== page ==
The constitution declared Nepal a federal democratic republic and a secular state. It is however contested by a huge, although unorganised, opposition of dissenters, not just for its vagueness about many crucial issues such as centre-state relations, but also the way in which the only Hindu kingdom in the world was declared a secular republic without involving the people directly, or through a referendum. In October 2020, the government secretly issued a circular that the country will henceforth be identified only as ‘Nepal’, without using the terms ‘secular’, ‘federal’, and ‘republic’ in both internal and external communications. 

This indicates major problems within Nepal’s domestic politics, which have manifested in the brewing dissent against KP Oli’s government that secured a nearly two-third majority in parliament less than three years ago. Nepal is nowhere near achieving economic prosperity, consolidated peace, democracy, and political stability as envisaged by the 12-point agreement. There are also signs of visible distrust and uncertainty in its relationships with India and China, its immediate neighbours, and the world outside. The distrust between Nepal and India is mutual, and it puts both sides’ diplomacy to the test. Will the future relationship conform to the rhetoric often parroted by both, which is of Nepal and India’s common civilisational, cultural, and historical links leading to a shared destiny?

The heat and dust raised by Goel’s visit to Nepal must thus be understood in context. Former Secretary (R) PKH Tharakan played a crucial role in bringing Nepal’s eight parties to agree on a common agenda 15 years ago, in collaboration with the Ministry of External Affairs (MEA). Why then has his successor’s visit raised such doubt and resentment in Nepal? The answer is China. Between the radical changes ushered in 2006 and now, China has emerged as the most influential actor not only in Nepal’s investment and development sectors, but also as a key factor in Nepal’s internal politics, thus displacing India.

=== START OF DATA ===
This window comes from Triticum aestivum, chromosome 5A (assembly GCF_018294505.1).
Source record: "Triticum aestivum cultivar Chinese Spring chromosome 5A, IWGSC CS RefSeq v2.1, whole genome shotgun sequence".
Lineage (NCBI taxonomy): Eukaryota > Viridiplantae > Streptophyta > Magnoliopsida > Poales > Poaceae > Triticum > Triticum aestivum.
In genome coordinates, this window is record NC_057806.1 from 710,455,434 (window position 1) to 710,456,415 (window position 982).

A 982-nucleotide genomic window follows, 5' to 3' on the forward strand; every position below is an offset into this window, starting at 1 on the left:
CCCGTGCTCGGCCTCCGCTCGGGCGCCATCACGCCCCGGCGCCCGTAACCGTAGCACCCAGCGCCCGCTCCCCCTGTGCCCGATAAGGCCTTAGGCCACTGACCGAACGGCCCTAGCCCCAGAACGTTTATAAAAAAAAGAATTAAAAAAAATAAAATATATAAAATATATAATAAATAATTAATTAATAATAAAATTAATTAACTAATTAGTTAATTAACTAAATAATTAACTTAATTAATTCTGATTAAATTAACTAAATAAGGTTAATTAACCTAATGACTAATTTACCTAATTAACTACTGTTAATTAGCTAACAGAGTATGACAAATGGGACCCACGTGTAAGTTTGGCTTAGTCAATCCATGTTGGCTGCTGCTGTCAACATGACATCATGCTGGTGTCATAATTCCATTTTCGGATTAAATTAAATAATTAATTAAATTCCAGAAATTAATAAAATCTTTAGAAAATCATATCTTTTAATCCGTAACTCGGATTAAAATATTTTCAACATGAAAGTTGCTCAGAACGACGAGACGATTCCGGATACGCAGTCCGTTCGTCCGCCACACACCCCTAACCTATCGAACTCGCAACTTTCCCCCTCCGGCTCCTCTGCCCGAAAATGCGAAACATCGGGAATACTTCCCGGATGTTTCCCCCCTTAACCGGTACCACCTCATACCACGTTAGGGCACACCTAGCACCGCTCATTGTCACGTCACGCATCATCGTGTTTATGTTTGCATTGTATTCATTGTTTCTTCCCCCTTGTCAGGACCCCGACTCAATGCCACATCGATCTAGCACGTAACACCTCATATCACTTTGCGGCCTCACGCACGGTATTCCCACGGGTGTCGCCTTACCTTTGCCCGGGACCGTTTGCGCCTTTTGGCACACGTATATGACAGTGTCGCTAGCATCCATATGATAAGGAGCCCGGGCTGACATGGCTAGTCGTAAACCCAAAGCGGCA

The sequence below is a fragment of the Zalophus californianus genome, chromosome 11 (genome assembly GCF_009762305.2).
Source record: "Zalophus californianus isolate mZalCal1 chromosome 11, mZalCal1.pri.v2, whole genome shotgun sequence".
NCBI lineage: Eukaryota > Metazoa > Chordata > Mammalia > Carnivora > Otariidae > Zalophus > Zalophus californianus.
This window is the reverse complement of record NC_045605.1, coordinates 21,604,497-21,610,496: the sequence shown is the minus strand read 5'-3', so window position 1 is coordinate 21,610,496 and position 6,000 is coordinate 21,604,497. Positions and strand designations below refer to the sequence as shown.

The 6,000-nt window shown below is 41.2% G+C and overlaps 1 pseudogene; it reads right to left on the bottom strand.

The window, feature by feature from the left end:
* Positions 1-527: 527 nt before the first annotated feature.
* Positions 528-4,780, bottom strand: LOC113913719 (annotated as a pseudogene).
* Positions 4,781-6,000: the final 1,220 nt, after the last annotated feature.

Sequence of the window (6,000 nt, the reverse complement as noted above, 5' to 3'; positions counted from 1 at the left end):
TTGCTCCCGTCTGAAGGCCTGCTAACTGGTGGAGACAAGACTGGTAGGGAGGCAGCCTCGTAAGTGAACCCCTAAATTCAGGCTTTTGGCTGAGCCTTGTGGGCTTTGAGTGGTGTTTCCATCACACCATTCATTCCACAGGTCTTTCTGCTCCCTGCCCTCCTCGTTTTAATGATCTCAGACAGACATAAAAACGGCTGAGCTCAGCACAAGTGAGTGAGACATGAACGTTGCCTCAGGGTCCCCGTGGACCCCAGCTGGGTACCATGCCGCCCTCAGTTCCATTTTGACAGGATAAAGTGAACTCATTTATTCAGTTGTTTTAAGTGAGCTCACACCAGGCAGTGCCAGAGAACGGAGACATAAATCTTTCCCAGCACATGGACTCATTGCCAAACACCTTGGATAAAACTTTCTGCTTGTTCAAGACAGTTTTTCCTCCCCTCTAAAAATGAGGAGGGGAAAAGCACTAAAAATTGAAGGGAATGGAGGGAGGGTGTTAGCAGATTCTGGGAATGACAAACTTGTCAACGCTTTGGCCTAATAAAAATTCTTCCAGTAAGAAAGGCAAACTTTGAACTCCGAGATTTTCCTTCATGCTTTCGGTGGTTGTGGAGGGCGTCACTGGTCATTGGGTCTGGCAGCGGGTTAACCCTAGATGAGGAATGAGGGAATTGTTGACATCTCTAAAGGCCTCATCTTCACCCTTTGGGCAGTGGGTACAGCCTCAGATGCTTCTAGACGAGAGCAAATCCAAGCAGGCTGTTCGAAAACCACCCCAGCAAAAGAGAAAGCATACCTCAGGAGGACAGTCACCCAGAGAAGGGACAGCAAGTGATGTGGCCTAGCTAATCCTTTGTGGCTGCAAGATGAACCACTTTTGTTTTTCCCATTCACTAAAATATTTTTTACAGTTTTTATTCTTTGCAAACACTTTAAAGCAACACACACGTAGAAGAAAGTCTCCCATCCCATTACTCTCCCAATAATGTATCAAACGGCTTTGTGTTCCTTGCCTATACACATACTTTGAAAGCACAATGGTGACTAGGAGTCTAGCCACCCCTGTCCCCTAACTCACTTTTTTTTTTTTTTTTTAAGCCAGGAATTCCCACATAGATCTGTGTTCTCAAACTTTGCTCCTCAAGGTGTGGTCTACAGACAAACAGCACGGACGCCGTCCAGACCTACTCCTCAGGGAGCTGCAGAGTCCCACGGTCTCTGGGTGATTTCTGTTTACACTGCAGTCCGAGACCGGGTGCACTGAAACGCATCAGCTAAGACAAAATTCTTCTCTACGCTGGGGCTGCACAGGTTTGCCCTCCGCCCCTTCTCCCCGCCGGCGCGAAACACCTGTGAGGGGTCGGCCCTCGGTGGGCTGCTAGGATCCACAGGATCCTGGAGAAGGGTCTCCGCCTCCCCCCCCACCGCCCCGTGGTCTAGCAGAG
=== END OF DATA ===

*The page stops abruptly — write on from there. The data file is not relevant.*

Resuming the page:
India’s mediation for change in Nepal, and its successful lobbying of endorsement by major Western powers, mainly the US and the European Union (EU), was seen as a matter of strategic concern by China. A suspicious China began making deep inroads into Nepal and magnifying investment manifold, across a range of crucial sectors: hydro energy, trade and investment, post-earthquake reconstruction, and tourism. It has been the biggest FDI contributor in Nepal for four years in a row. 

China also exploits India’s perceived negative image in Nepal as an external force that ‘interferes too much in internal politics’, and a development partner that has a record of poor delivery compared to pledges. Further, there is still skepticism about international motivations since the monarchy, a party to the conflict, was kept out of the peace accord signed in November 2006.

General MM Naravane, India’s Chief of the Army Staff (COAS), visited Nepal less than a month after Goel. The next visit is scheduled to be by  Foreign Secretary Harsh Vardhan Sringla. However, whether these engagements will re-initiate a culture of dialogue and be effective in resolving bilateral tensions amicably and to mutual benefit remains to be seen. India must realise that the management of internal politics is Nepal’s own sovereign business—but certainly with the commitment that it will not allow its territory to be used in detriment to India’s core or vital interests.

*Yubaraj Ghimire is editor, Deshsanchar.

The article Nepal-India Relations: A View From Kathmandu – Analysis appeared first on Eurasia Review.

Read also

Marco Rubio Is No Fan Of Joe Biden’s Foreign Policy Team

Doctors and nurses to get a pay rise, Rishi Sunak announces

For AstraZeneca’s COVID vaccine, less may be more more—and that’s puzzling researchers

News, articles, comments, with a minute-by-minute update, now on — latest news 24/7. You can add your news instantly now — here